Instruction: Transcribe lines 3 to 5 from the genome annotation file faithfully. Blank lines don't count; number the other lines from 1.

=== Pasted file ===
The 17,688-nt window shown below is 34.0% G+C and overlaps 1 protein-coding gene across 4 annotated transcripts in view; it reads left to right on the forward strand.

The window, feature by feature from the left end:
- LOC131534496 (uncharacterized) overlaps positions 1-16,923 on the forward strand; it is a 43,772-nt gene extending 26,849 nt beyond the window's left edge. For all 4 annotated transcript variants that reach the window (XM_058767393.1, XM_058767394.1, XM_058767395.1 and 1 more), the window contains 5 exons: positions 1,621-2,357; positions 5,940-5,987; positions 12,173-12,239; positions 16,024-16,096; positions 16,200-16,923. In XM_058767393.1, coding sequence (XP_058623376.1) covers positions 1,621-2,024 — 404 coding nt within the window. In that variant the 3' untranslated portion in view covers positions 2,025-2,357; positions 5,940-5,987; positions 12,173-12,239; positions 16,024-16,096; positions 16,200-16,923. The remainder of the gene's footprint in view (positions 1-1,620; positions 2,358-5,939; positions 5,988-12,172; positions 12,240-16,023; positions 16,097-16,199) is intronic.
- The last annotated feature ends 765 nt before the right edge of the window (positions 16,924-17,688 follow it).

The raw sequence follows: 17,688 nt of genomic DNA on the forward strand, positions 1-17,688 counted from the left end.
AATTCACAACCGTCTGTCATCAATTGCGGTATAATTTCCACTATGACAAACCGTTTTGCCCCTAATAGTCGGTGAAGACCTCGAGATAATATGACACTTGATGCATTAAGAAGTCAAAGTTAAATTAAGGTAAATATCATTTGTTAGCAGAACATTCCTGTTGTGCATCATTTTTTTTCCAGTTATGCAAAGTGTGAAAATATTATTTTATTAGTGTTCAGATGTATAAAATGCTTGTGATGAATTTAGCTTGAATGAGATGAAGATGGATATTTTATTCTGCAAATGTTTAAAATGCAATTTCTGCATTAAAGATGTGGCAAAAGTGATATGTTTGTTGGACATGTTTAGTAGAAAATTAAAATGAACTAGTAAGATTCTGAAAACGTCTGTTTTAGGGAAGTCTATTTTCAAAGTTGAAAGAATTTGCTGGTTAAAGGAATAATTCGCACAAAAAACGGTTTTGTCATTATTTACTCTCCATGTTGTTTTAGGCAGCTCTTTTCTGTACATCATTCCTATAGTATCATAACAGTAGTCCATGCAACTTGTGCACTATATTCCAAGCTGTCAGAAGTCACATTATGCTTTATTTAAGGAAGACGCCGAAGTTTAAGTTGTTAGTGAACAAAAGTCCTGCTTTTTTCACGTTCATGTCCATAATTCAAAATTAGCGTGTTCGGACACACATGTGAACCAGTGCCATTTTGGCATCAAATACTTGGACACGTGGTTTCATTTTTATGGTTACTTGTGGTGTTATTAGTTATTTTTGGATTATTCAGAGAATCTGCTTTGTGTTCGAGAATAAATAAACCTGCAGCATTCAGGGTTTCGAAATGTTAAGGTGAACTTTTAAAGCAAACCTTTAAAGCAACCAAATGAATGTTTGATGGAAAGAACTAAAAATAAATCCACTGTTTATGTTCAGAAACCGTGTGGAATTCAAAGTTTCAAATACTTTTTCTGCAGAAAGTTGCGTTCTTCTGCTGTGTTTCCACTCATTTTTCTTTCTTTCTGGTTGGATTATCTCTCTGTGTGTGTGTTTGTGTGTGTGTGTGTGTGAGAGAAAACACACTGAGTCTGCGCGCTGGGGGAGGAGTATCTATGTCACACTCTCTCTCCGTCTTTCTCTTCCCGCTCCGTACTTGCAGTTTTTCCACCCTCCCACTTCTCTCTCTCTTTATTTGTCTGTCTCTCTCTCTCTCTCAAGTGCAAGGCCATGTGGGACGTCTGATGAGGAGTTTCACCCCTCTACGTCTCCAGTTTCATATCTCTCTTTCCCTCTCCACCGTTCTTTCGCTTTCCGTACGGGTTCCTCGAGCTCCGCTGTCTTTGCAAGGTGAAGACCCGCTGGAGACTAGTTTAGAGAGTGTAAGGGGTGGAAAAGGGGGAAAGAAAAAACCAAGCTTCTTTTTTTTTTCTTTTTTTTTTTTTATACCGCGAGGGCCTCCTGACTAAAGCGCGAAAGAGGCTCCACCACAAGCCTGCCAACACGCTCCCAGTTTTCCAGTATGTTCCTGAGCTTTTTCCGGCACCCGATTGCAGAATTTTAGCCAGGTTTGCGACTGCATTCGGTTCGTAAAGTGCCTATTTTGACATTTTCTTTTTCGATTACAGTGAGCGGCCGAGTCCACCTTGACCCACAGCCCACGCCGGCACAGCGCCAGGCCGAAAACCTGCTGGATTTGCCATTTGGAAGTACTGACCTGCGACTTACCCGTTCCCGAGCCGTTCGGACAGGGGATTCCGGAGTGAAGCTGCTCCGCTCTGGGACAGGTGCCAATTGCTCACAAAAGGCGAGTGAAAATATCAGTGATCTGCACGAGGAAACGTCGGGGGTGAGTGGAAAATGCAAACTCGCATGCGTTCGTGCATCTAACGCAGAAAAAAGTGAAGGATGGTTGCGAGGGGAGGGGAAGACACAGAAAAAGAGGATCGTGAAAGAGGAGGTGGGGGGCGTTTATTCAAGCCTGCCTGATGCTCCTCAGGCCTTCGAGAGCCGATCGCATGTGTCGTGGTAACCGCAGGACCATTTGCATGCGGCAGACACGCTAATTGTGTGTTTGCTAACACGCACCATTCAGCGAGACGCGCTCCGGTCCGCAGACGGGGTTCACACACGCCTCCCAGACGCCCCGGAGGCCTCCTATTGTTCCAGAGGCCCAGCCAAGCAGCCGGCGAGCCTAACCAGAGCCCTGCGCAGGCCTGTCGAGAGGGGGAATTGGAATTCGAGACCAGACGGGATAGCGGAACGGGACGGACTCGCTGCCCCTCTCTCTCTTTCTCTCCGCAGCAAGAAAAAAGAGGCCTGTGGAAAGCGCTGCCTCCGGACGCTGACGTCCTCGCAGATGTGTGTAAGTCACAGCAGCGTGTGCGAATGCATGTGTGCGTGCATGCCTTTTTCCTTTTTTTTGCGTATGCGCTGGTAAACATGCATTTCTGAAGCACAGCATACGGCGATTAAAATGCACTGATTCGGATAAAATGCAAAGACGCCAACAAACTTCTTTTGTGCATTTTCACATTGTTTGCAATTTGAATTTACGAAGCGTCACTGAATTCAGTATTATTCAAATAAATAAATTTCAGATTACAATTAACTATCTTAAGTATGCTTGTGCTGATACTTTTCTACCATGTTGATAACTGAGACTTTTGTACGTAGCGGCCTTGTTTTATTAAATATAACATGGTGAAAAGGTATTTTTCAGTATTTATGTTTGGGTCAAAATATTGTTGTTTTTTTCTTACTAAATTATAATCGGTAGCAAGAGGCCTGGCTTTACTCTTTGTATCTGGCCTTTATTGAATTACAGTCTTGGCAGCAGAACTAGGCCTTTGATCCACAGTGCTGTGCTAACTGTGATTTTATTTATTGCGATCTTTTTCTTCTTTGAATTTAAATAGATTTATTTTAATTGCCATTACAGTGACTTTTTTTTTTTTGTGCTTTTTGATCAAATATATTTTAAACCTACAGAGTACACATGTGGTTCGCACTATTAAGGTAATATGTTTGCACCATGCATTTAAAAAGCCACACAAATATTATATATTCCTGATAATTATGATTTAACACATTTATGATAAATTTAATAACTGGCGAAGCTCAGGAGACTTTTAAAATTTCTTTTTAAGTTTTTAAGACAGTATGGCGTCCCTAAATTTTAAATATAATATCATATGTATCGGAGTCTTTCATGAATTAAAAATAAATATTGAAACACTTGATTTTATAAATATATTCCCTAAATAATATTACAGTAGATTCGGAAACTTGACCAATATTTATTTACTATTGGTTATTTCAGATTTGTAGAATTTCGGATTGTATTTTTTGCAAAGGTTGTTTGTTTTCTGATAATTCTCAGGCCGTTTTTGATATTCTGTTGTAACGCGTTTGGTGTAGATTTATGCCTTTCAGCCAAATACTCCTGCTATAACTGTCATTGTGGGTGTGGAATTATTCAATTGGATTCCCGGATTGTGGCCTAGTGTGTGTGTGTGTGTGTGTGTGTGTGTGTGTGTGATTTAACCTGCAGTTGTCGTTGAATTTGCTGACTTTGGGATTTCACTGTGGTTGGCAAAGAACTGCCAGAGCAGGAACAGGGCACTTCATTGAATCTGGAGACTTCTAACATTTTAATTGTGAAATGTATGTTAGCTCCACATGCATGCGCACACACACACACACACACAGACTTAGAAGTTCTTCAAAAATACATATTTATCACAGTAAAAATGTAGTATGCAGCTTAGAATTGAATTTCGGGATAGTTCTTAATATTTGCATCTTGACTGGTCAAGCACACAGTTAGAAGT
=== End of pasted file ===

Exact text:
- LOC131534496 (uncharacterized) overlaps positions 1-16,923 on the forward strand; it is a 43,772-nt gene extending 26,849 nt beyond the window's left edge. For all 4 annotated transcript variants that reach the window (XM_058767393.1, XM_058767394.1, XM_058767395.1 and 1 more), the window contains 5 exons: positions 1,621-2,357; positions 5,940-5,987; positions 12,173-12,239; positions 16,024-16,096; positions 16,200-16,923. In XM_058767393.1, coding sequence (XP_058623376.1) covers positions 1,621-2,024 — 404 coding nt within the window. In that variant the 3' untranslated portion in view covers positions 2,025-2,357; positions 5,940-5,987; positions 12,173-12,239; positions 16,024-16,096; positions 16,200-16,923. The remainder of the gene's footprint in view (positions 1-1,620; positions 2,358-5,939; positions 5,988-12,172; positions 12,240-16,023; positions 16,097-16,199) is intronic.
- The last annotated feature ends 765 nt before the right edge of the window (positions 16,924-17,688 follow it).

The raw sequence follows: 17,688 nt of genomic DNA on the forward strand, positions 1-17,688 counted from the left end.